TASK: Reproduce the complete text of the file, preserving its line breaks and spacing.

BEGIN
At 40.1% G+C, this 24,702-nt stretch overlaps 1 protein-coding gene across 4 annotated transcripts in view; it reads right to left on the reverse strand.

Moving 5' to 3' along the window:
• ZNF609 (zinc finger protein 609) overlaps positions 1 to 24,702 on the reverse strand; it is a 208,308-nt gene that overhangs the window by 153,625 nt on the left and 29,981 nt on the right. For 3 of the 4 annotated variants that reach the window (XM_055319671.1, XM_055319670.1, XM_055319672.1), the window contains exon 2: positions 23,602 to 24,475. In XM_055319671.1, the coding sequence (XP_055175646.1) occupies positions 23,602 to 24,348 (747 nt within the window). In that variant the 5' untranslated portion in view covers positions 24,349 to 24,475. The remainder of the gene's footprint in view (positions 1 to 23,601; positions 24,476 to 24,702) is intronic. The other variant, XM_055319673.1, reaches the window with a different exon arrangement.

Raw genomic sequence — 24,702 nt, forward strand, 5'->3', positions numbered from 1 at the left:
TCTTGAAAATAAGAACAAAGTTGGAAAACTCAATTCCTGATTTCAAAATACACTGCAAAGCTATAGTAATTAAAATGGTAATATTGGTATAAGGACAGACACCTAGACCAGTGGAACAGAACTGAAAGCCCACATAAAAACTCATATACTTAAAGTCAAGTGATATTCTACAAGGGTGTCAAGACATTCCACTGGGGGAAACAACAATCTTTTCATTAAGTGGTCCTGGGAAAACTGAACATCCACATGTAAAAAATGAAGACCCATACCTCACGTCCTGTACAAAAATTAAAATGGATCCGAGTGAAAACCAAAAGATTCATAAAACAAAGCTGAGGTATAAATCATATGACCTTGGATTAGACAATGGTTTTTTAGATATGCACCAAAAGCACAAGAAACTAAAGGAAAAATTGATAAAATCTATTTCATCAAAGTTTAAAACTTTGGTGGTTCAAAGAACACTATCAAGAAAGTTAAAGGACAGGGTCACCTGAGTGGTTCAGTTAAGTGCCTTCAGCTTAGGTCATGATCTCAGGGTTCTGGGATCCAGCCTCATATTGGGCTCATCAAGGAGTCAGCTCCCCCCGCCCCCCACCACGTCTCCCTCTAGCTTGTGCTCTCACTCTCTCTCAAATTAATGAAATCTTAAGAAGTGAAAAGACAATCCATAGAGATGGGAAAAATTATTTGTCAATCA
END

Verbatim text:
At 40.1% G+C, this 24,702-nt stretch overlaps 1 protein-coding gene across 4 annotated transcripts in view; it reads right to left on the reverse strand.

Moving 5' to 3' along the window:
• ZNF609 (zinc finger protein 609) overlaps positions 1 to 24,702 on the reverse strand; it is a 208,308-nt gene that overhangs the window by 153,625 nt on the left and 29,981 nt on the right. For 3 of the 4 annotated variants that reach the window (XM_055319671.1, XM_055319670.1, XM_055319672.1), the window contains exon 2: positions 23,602 to 24,475. In XM_055319671.1, the coding sequence (XP_055175646.1) occupies positions 23,602 to 24,348 (747 nt within the window). In that variant the 5' untranslated portion in view covers positions 24,349 to 24,475. The remainder of the gene's footprint in view (positions 1 to 23,601; positions 24,476 to 24,702) is intronic. The other variant, XM_055319673.1, reaches the window with a different exon arrangement.

Raw genomic sequence — 24,702 nt, forward strand, 5'->3', positions numbered from 1 at the left:
TCTTGAAAATAAGAACAAAGTTGGAAAACTCAATTCCTGATTTCAAAATACACTGCAAAGCTATAGTAATTAAAATGGTAATATTGGTATAAGGACAGACACCTAGACCAGTGGAACAGAACTGAAAGCCCACATAAAAACTCATATACTTAAAGTCAAGTGATATTCTACAAGGGTGTCAAGACATTCCACTGGGGGAAACAACAATCTTTTCATTAAGTGGTCCTGGGAAAACTGAACATCCACATGTAAAAAATGAAGACCCATACCTCACGTCCTGTACAAAAATTAAAATGGATCCGAGTGAAAACCAAAAGATTCATAAAACAAAGCTGAGGTATAAATCATATGACCTTGGATTAGACAATGGTTTTTTAGATATGCACCAAAAGCACAAGAAACTAAAGGAAAAATTGATAAAATCTATTTCATCAAAGTTTAAAACTTTGGTGGTTCAAAGAACACTATCAAGAAAGTTAAAGGACAGGGTCACCTGAGTGGTTCAGTTAAGTGCCTTCAGCTTAGGTCATGATCTCAGGGTTCTGGGATCCAGCCTCATATTGGGCTCATCAAGGAGTCAGCTCCCCCCGCCCCCCACCACGTCTCCCTCTAGCTTGTGCTCTCACTCTCTCTCAAATTAATGAAATCTTAAGAAGTGAAAAGACAATCCATAGAGATGGGAAAAATTATTTGTCAATCA